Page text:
This is a sponsored post by NAIC (National Association of Insurance Commissioners), but all opinions are my own.
Before we got married, Joe and I had a lot of talks about our finances and all of the adult decisions we were going to have to make in our new life together. Making those choices before we got married took a lot of stress out of the "adjusting" that every newlywed couple goes through after tying the knot. Planning a wedding is exciting and a lot of fun, but you shouldn't forget to think about and discuss what "becoming one" means for your finances.
I came up with a few topics that I think made a big difference for us as we transitioned from being single and independent to getting married and becoming a team. There is obviously a lot more to be discussed before the big day, but these are a few of the things that I think cause the most stress or contention in your relationship if you aren't on the same page from day one of your marriage, and even earlier if possible!
Financial Discussions to Have Before Your Wedding
Our bank accounts have been combined since we got back from our honeymoon, we didn't waste any time. Marrying our finances was a no brainer for us, and it didn't even need to be discussed. Money is referred to as 'ours' rather than 'yours' and 'mine' and we both have our own income, but the money all goes to the same place. This decision helps us avoid any argument about who is contributing more to the household and who should cover which expenses. We work better as a team and so do our paychecks!
We openly talk about and are proud of the fact that we have been debt free for the past year. From the time we started talking about getting married, we set a goal to pay off our cars and husband's business loan as soon as possible. I have never had to take out a student loan, and we decided together that we never will. Credit cards aren't something we suggest, we have one, but I don't think husband even knows where it's at (don't worry, I keep track of it) because it's not something we ever consider using. All of these decisions stem from our goal to remain debt free and never borrow money for something that we don't need or can pay for on our own with a little budgeting.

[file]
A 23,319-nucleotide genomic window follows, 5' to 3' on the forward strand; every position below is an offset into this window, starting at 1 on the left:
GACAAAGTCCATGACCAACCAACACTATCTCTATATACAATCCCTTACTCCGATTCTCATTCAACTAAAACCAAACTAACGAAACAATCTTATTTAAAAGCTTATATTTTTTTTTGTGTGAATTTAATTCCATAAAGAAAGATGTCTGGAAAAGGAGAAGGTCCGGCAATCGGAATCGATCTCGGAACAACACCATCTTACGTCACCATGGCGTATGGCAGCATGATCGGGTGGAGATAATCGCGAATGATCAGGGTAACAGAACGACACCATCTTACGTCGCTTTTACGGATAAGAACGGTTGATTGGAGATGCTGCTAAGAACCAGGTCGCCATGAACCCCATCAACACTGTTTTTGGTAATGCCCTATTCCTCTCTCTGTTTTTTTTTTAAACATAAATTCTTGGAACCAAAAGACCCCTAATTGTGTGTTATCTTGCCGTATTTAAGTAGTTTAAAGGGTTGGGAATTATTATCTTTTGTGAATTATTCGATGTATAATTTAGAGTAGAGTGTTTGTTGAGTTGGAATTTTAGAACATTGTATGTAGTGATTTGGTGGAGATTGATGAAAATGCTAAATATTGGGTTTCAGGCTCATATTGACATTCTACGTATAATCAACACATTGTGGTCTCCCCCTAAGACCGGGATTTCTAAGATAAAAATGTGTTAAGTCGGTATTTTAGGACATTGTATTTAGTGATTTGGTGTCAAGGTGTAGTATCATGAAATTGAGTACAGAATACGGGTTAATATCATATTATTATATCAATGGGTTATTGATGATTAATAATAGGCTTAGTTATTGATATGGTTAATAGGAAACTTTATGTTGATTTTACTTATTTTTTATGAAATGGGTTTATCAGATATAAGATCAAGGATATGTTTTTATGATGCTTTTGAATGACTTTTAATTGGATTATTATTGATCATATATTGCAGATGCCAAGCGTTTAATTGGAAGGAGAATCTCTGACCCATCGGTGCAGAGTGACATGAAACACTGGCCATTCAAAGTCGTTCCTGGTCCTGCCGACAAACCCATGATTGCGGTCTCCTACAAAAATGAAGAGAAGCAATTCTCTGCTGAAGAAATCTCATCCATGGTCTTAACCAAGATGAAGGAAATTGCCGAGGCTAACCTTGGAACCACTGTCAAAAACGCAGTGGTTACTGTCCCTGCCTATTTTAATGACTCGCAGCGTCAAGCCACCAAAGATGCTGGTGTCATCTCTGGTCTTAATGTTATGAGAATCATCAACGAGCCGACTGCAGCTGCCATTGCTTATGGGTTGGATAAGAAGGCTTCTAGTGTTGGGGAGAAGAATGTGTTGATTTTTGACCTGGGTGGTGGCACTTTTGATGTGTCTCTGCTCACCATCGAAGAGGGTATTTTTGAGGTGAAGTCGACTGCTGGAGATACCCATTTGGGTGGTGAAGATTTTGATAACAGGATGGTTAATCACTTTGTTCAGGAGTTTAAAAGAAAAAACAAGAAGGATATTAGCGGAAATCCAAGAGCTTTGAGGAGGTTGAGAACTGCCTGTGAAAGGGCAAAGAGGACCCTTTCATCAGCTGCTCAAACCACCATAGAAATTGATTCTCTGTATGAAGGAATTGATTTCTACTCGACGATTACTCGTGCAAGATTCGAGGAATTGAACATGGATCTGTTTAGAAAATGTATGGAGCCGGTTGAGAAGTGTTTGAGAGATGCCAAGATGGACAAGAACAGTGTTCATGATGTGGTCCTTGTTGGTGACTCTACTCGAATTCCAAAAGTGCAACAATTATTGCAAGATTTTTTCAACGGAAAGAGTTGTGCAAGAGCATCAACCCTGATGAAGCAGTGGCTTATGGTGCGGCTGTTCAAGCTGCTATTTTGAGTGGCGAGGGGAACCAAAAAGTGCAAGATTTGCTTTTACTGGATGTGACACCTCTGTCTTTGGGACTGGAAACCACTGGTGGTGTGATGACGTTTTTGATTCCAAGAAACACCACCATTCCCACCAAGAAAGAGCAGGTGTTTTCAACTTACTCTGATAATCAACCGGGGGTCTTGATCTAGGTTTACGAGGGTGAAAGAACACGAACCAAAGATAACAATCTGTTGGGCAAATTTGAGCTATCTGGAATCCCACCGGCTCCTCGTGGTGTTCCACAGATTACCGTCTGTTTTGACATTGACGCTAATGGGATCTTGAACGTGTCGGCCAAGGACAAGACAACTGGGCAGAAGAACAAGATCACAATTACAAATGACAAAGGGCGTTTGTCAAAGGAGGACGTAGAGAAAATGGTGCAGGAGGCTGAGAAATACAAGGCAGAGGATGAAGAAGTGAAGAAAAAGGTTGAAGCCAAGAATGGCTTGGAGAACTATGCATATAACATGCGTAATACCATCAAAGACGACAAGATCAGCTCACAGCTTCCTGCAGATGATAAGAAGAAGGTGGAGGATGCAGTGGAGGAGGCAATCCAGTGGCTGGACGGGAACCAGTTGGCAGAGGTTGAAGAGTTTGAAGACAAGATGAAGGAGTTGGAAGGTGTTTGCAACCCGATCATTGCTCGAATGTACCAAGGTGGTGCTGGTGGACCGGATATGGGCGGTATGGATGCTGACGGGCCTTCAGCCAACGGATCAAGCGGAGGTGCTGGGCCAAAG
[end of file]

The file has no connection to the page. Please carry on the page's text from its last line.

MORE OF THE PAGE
It's such an adult thing to deal with, and it's not really fun, but insurance is super important and very necessary! Confession: Until we signed the lease agreement for our first apartment and were told to send in proof of renter's insurance, that wasn't something I'd even thought about. We were able to save a lot of money by combining our auto policies when we got married, but we still sometimes forget to budget for that bill that is due every six months. Life insurance isn't something we've had to really think about yet because it's provided to us through work, but we have decided exactly what we'll do if we ever have to purchase it for ourselves. Up until a month ago, both of us were still on our parent's health insurance plans. It was a little stressful trying to figure out what we were going to do when that wasn't an option anymore, because our original plan wasn't available, but we finally got things sorted out.
The National Association of Insurance Commissioners has created a great Insurance Survival Guide for Newlyweds. It provides great tips and things to think about when you are making that transition and discussion how you want to combine your insurance lives. I'm really excited to use their free MyHome.Scr.APP.book app to quickly inventory all of the stuff we own. The app organizes information by room and creates a back-up file for e-mails sharing! (Search NAIC to download the app at iTunes and Android market.)
Some couples check in with each other for every dollar they spend, and others don't care how much money is spent or on what. In our marriage, we decided to start using our personalized version of the envelope system to help control our spending in the areas that we were most frivolous. We're still working to perfect it, but it's been a great tool to keep us aware of our budget. If both of you aren't on the same page with this issue, it can become a very sore spot in your relationship. I'm the spender in our relationship, and even though my envelope is always empty and Joe's has become a mini savings account, I never feel guilty and he's never annoyed because that money was set aside for me to use however I want.
Every couple is different, and what works for us might not work for every single person out there. Talk to your significant other, decide what goals you have for your money and then use those goals to find what will work best for your marriage and your lifestyle.
What decisions did you and your spouse make that have helped or will help your marriage?
Photography by Sadie Banks Photography